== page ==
Plank – A Great Alternative to Crunches

Many people have a rather misguided belief that in order to get an awesome six pack, they need to perform endless amounts of crunches. Performing vast amounts of crunches can build strong abdominal muscles, however this can lead to a muscular imbalance. The abdominals will become strong and the lower back muscles will be relatively weaker. This can cause a hunching over of the body due to the relatively overdeveloped abdominals and could lead to lower back pain and injuries.

Are crunches really so effective for developing a strong core if they can cause a body imbalance and potentially crippling back pain? Is there a way to develop the abdominals while improving posture and strengthening the lower back. Say hello to the plank.

The Plank, also known as the bridge, could be considered a static modification of the push up. Taking the standard push up position, hands slightly more than shoulder width apart with the feet together, the body in a straight line from toe to neck. Drop from your hands to your elbows, and brace your abdominals to maintain good straight form. This can be difficult to achieve for a long period of time in the beginning, perhaps holding for 10-15 seconds initially. As you develop your core strength, you will be able to maintain the bridge for longer, building up to over a minute.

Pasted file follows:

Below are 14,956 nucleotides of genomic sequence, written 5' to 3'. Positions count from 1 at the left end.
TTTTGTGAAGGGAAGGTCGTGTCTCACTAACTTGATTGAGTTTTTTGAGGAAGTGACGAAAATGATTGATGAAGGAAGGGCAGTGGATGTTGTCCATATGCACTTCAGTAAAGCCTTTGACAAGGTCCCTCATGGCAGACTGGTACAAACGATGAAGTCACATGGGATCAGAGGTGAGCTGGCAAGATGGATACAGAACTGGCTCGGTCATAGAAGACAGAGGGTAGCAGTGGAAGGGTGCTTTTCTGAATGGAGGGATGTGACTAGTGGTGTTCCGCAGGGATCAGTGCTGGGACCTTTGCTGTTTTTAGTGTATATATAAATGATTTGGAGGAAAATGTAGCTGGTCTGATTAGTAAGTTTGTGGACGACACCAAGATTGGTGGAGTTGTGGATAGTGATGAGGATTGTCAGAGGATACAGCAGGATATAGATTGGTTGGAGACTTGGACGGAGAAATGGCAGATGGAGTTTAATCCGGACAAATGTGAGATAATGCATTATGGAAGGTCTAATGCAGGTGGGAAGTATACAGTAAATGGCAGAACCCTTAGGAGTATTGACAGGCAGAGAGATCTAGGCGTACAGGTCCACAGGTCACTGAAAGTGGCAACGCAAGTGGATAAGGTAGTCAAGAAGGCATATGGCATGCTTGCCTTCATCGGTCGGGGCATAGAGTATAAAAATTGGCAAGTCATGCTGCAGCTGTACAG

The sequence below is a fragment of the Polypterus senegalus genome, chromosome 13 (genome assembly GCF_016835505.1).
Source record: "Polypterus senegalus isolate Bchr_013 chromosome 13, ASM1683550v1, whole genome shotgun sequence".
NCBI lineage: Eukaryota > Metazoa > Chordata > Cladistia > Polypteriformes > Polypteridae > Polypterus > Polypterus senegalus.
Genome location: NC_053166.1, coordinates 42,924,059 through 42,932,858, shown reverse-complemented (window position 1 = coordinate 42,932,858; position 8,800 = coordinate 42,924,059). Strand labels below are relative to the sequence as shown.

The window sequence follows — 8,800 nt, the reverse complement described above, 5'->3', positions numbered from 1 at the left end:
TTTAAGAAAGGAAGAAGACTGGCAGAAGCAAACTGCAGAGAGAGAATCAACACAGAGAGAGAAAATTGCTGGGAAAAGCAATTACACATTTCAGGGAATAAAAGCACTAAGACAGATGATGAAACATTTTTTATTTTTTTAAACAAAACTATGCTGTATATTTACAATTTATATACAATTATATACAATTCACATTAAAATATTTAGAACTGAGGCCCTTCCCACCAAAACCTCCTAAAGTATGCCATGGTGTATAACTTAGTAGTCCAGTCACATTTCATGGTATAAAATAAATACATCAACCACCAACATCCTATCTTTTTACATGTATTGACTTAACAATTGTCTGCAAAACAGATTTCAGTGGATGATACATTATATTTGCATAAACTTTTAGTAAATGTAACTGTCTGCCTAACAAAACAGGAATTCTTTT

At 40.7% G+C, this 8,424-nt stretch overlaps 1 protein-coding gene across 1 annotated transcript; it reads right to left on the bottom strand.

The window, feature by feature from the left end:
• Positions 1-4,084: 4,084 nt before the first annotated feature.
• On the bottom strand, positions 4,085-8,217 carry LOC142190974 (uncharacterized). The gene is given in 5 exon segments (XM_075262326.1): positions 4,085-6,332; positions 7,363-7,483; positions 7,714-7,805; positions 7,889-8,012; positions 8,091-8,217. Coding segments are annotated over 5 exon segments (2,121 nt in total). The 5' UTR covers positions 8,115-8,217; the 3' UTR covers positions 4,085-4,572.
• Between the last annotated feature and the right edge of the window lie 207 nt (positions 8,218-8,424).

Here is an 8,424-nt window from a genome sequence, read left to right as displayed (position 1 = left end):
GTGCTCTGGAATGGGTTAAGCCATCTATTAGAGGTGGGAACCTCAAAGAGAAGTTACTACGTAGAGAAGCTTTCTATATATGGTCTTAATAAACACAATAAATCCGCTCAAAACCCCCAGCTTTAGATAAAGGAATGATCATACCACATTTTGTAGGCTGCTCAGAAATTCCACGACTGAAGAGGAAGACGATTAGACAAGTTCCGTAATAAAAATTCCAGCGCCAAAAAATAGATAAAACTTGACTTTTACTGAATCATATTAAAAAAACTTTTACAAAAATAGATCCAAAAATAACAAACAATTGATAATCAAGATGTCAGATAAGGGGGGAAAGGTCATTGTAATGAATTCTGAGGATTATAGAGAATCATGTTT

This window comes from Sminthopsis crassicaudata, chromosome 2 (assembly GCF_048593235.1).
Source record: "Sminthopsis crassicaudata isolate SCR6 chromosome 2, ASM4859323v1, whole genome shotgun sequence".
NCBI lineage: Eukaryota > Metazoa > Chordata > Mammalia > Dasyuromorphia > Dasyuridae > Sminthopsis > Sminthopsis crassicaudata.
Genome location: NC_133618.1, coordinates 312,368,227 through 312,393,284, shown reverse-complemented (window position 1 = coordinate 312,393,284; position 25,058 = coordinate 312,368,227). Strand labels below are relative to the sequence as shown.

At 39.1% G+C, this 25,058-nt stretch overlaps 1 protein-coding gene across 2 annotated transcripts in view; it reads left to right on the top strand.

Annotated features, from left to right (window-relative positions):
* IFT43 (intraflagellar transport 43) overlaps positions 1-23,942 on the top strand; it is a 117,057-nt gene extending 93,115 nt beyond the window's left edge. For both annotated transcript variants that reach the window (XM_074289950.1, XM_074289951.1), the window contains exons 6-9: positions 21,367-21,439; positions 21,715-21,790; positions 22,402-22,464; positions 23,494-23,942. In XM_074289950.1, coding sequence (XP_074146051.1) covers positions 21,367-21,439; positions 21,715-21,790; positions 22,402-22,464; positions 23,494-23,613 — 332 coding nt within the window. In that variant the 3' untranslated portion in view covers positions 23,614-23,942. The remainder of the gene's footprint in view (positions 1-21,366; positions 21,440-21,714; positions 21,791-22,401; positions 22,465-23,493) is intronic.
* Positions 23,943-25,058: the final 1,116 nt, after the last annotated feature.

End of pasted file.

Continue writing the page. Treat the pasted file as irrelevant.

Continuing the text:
The plank stretches the abdominal muscle, rather than a contraction in a crunch, and develops the obliques and lower back muscles which are also utilised to maintain the stability when holding the bridge position. This exercise conditions the abdominals while your body is straight, which can lead to improvements in your posture.

Your abdominals will be effectively trained to be "tensed" when your spine is straight; this will allow you to better display your well developed core proudly when you are walking around with your head held high. The plank can be made easier by dropping from the toes to the knees. This will reduce the load imposed on the abdominals and make it more achievable for beginners. I would recommend starting on the toes and dropping to the toes to allow you to complete your determined hold time.

Placing your elbows on a medicine ball, will further reduce the stability and engage your core more, allowing those with more developed abdominals to maintain a continual progressive overload of the target area muscles. The bridge offers an alternative to crunches and is considered one of the most effective exercise for developing both the abdominals and obliques.